The great thing about getting your first paycheque is that you have the opportunity to do the right things before the bad habits kick in.
The day that first paycheque hits your bank account you feel like you have finally arrived. But how you manage that money will determine your future wealth.
Right now is the best opportunity to build your finances before you have commitments like children and a mortgage.
Having the latest iPhone or BMW may impress your friends now, but having serious money in your bank account at the age of 30 will impress them for longer.
Protect your income
When you are young, your future earning potential is your biggest asset. What happens if you can’t work? Accident rates are the highest among young people.
Speak to your employer and find out if you are covered if you are disabled and unable to work. If not, take out your own insurance cover.
Most insurance companies offer future life cover which means you can take out disability and income protection today but can extend that to life cover as you get older. If you get married and start a family and you want to add life cover to your existing policy, you won’t have to undergo any medical tests.
Some insurance companies have very flexible insurance products that you can ramp up or cut back depending on your changing needs.
You are young and healthy so you don’t necessarily need a comprehensive medical plan, but you want to know the bills will be taken care of in the case of an emergency.
If your company doesn’t offer medical cover, invest in a hospital plan so your parents don’t have to take out a second mortgage if you land up in hospital. Most medical schemes offer an entry-level hospital plan.
If you feel you need something a bit more comprehensive, to cover out-of-hospital expenses as well, most medical schemes offer cover based on your income level.
It may seem like a very, very long way away, but your older self will thank you for starting early.
The earlier you start saving the more options you will have when you are older. Do you want to be stuck to your desk until the age of 65 or do you want the freedom to follow your dreams at the age of 50?
Make sure you are signed up for the maximum retirement contribution at work. Aim for your total contribution (employer and employee) to be at least 15%. If you save 15% of your salary from your first job you will never have to worry about retirement.
If your company does not offer a retirement plan, you can take out your own retirement annuity (RA) if you earn more than R10 000 a month. If you earn less than that, you will not benefit significantly from the tax deduction of an RA so rather max out your tax-free savings account, and think about an RA once your salary starts to grow.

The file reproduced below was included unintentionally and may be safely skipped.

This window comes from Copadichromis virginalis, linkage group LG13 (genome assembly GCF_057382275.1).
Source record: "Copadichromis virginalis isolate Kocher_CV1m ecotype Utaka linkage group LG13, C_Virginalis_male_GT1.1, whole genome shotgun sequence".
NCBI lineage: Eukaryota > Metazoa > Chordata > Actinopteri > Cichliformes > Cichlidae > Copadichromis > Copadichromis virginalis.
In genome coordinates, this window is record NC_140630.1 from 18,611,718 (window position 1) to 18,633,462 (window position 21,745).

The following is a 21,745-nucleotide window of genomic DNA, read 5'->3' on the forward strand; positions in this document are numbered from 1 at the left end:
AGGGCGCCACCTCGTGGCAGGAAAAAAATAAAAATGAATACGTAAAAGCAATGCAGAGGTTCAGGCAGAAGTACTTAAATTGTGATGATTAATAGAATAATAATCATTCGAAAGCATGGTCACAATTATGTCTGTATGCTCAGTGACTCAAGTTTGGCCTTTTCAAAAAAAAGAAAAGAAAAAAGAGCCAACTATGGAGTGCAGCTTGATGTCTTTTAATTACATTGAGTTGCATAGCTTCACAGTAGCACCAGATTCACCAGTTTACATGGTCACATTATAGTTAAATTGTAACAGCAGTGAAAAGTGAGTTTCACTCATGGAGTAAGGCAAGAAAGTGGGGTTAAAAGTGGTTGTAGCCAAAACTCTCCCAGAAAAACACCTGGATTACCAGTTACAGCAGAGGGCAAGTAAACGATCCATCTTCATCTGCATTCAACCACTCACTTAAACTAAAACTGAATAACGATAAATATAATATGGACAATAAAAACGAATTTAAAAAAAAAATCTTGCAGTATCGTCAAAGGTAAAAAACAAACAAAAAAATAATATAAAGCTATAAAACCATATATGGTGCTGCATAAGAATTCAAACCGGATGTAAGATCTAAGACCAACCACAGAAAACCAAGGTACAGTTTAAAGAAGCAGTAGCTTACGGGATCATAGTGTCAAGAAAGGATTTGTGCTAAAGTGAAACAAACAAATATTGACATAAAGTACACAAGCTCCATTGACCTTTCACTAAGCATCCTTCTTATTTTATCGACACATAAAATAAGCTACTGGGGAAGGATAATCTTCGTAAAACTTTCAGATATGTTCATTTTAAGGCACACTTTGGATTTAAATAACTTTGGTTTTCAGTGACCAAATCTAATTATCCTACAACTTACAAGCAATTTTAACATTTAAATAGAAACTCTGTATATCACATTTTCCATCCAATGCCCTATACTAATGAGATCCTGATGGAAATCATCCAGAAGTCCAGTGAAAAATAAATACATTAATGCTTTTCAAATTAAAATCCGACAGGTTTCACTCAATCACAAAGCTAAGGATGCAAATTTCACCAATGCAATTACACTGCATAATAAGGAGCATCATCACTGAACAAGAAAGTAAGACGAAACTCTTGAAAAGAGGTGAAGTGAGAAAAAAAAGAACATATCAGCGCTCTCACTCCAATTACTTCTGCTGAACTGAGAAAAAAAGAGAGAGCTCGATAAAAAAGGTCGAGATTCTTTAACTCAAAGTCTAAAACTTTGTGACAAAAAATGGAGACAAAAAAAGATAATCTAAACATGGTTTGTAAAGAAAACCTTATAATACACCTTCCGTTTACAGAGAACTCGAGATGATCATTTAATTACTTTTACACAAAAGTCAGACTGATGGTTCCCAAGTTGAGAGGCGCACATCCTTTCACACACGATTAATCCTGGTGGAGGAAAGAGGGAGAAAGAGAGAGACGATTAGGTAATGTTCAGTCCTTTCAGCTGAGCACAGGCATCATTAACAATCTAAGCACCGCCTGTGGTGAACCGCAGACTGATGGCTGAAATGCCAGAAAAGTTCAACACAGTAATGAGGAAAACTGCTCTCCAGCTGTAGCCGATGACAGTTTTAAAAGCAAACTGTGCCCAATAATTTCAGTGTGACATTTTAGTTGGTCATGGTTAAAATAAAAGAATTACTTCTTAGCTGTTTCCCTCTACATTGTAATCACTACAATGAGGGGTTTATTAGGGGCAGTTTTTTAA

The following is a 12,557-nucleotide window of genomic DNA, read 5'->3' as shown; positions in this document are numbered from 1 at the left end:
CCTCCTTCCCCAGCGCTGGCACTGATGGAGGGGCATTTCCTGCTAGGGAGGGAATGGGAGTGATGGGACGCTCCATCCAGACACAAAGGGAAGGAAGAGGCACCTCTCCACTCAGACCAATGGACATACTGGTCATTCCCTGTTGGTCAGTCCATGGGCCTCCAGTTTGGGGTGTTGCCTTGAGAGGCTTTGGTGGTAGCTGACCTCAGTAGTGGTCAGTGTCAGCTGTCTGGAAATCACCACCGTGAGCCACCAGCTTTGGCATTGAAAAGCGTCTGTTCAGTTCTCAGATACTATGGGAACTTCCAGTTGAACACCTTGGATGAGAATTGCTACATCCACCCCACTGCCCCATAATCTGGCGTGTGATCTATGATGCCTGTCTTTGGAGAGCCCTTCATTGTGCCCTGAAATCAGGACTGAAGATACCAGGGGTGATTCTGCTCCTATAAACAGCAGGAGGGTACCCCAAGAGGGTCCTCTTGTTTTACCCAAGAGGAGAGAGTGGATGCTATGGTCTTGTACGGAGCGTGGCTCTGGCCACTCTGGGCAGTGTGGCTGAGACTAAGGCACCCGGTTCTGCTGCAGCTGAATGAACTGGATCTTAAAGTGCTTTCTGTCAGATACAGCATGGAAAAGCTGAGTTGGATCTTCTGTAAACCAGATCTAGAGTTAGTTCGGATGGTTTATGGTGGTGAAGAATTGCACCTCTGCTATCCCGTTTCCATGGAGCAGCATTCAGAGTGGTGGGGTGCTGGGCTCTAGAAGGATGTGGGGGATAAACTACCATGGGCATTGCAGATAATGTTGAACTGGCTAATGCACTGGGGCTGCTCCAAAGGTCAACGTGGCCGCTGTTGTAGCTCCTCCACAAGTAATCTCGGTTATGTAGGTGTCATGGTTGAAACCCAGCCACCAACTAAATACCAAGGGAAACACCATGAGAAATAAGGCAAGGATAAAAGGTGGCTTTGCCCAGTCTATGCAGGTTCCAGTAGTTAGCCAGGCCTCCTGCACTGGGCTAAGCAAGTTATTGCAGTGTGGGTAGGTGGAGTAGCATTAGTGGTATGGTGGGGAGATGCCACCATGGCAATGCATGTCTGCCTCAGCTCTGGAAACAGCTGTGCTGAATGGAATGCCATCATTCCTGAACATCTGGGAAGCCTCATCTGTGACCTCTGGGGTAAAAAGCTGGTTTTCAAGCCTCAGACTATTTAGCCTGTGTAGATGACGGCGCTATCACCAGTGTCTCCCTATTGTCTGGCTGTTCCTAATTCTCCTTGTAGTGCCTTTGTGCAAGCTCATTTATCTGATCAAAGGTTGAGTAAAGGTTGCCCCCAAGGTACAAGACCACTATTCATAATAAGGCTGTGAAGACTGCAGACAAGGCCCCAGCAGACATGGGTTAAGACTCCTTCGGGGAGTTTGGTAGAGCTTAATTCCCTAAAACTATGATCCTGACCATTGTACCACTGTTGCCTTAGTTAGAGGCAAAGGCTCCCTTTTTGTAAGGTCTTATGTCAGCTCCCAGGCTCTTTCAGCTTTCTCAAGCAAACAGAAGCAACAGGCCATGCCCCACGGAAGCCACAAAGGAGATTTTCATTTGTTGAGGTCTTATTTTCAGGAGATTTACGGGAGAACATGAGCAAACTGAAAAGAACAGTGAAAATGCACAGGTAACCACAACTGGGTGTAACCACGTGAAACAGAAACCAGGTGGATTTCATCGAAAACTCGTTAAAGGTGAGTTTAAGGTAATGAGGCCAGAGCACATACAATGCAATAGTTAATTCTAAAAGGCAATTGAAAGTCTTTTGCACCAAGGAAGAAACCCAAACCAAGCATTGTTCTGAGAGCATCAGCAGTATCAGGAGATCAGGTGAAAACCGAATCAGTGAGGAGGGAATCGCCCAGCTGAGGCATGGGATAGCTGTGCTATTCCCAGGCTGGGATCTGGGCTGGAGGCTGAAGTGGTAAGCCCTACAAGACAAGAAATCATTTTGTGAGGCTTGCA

Life happens – and you can be certain that at some point, you will be faced with a large and unexpected expense. You don’t want to end up in debt and facing judgments because of it.
Aim to have three months of your take-home pay saved in an emergency fund, with at least one month’s worth of expenses immediately accessible. Aim to reach this amount over the next three years, starting with R10 000 as your first goal.
Shop around to see which bank account has the highest interest rate for small amounts, and once you have saved enough to qualify, you can look into a money market unit trust account, which usually have slightly better interest rates than a bank account.
Money gives you choices. The more money you save, the more choices you have. And we are not talking about the choice between the latest iPhone and Samsung; we are talking real choices like owning your own home, being your own boss, or going to the next World Cup.
If you opt for a car that costs R250 000 instead of R350 000, and you invest the difference in repayments each month, after five years you will have saved R135 000 – enough to put down a deposit on a townhouse.
For an investment with a time horizon of more than five years, exchange-traded funds (offered by companies like Satrix, Sygnia and CoreShares) offer low-cost, frills-free investment options. Also consider unit trusts with fund managers like Coronation, Allan Gray and NinetyOne.
For shorter-term savings consider a fixed deposit or money market unit trust fund.
Increase savings without cutting your lifestyle
Set a five-year goal that increases your savings each year using a small percentage of your salary increase until you are saving 10% of your salary. This is the concept behind the “Save More Tomorrow” plan described in the book Nudge.
Authors Richard Thaler and Cass Sustein introduced this scheme in Australia and after 4 years, 78% of people remained committed to the plan. The average investor had increased their level of savings from 3.5% to 13.6% within those four years.
For example if this year you received a 7% salary increase, sign a debit order immediately to put 2% of your additional income into a savings account. Every year commit to increasing that debit order by a further 2% of your salary. Within five years you will be saving 10% of your salary without having to cut back on your spending.
Another way to achieve this would be to commit to saving an amount that increases by a few percent ahead of inflation each year, for example a 9%-10% escalation on your monthly savings plan.
This article first appeared in City Press.